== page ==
Until now! Just when you thought that subliterate tweets had taken over American discourse for good, a contentious grammar issue actually made headlines in March when Maine milk-truck drivers won $10 million in back pay thanks to the absence of an Oxford comma in their employer’s overtime guidelines.

Oakhurst Dairy’s official literature spelled out that the following activities do not merit overtime pay: “the canning, processing, preserving, freezing, drying, marketing, storing, packing for shipment or distribution of: (1) Agricultural produce; (2) Meat and fish products; and (3) Perishable foods.”

The so-called “Oxford” comma, or “serial” comma (I’ve also heard “terminal”), is the comma separating the last two parallel items in a series of three or more. For example: Her dress was red, white, and blue. That last comma is the Oxford comma, used by writers and editors who adhere to Chicago Style, or who simply swear by its absolute clarity.

Now if you adhere to AP Style, or you believe that the directive to always insert the Oxford comma is unnecessary, even silly, then you would write the sentence this way: Her dress was red, white and blue.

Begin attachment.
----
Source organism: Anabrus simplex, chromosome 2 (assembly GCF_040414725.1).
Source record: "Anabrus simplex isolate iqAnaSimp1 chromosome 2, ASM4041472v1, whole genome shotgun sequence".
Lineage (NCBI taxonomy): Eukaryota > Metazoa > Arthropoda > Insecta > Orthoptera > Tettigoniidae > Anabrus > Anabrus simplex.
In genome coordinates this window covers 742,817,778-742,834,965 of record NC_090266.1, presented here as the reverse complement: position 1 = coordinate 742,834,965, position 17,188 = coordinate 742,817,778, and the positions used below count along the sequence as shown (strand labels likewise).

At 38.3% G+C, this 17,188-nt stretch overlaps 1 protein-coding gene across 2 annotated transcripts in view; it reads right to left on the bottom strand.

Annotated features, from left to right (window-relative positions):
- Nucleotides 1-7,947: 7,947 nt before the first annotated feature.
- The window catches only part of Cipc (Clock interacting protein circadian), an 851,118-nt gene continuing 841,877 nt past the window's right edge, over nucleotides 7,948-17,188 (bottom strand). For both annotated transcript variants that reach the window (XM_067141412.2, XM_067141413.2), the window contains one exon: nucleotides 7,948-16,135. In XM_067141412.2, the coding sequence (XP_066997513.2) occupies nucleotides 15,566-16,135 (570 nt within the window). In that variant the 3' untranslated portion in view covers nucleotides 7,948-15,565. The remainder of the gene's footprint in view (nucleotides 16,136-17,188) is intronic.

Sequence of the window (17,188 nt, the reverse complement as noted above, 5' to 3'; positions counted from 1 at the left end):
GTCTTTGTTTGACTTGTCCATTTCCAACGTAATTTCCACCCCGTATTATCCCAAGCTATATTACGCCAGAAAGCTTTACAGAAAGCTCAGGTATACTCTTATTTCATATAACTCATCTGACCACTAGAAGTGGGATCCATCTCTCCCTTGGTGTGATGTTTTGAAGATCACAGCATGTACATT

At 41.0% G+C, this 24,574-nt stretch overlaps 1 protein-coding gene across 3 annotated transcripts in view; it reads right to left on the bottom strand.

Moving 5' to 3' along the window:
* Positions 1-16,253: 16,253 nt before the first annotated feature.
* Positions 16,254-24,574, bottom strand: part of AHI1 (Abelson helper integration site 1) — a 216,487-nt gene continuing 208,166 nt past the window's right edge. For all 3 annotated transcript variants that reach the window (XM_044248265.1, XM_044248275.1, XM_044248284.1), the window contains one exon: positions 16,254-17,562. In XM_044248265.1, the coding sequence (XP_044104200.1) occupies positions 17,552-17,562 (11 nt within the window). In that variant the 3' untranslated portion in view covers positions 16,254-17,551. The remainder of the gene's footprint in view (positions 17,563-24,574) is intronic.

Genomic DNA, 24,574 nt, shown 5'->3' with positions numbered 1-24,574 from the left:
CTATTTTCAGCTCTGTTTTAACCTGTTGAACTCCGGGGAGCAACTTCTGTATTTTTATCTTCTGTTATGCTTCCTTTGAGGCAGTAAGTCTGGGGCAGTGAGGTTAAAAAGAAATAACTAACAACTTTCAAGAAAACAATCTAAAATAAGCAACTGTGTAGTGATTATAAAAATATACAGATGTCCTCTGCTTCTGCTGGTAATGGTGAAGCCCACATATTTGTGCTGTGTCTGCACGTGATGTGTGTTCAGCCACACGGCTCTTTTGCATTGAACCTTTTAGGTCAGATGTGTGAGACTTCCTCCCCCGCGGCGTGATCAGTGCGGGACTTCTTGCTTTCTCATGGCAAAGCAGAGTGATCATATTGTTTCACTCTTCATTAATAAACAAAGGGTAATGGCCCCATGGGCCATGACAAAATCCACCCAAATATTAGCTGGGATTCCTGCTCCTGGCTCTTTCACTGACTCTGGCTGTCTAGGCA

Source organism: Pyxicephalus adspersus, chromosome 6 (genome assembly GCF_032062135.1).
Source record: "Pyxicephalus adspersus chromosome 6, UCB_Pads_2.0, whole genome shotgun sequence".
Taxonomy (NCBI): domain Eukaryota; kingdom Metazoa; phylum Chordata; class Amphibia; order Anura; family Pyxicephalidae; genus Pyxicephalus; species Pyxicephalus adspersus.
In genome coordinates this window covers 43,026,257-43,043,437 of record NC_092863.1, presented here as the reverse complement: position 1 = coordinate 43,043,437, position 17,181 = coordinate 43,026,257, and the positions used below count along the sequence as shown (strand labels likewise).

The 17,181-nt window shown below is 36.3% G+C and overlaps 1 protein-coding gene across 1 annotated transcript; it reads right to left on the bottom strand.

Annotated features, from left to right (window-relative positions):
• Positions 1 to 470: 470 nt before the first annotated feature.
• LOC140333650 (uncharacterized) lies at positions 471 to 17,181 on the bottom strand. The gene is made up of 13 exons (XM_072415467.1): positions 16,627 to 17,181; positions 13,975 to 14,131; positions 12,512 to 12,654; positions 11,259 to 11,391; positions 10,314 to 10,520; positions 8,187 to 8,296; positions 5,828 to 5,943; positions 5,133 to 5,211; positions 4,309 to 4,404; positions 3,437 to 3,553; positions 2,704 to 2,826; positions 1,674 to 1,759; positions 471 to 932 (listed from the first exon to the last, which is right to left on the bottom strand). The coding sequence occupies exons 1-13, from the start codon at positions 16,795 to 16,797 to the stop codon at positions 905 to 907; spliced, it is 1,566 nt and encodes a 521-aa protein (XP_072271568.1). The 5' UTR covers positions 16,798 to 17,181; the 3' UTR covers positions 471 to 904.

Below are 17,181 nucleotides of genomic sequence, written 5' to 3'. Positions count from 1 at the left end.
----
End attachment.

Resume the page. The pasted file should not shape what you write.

Oakhurst Dairy lost its challenge to the overtime-pay lawsuit because there was no comma after “shipment,” thus joining “shipment” and “distribution” into a single item as objects of “packing for.” The distribution of products (the activity at issue in the suit) was not listed as exempt from overtime pay; only “packing for shipment and distribution” was. So a missing comma cost Oakhurst Dairy $10 million, and rightfully so. But the absent Oxford comma is only half the problem; there’s another issue in the sentence that makes the ruling a grammatical slam-dunk. I’ll come back to that.


The debate over the Oxford comma has raged for god knows how long (and even has inspired satirical treatment by The Onion), although if (like me) you were taught by your English teachers that the serial comma was unnecessary, or (like me) you worked at newspapers where AP Style ruled, you might not have noticed. Adherents of the Oxford comma like to use rather extreme examples to prove its necessity:

I’d like to thank my parents, Gloria Steinem and Jesus Christ.

Now without an Oxford comma, you get a rather intriguing set of parents.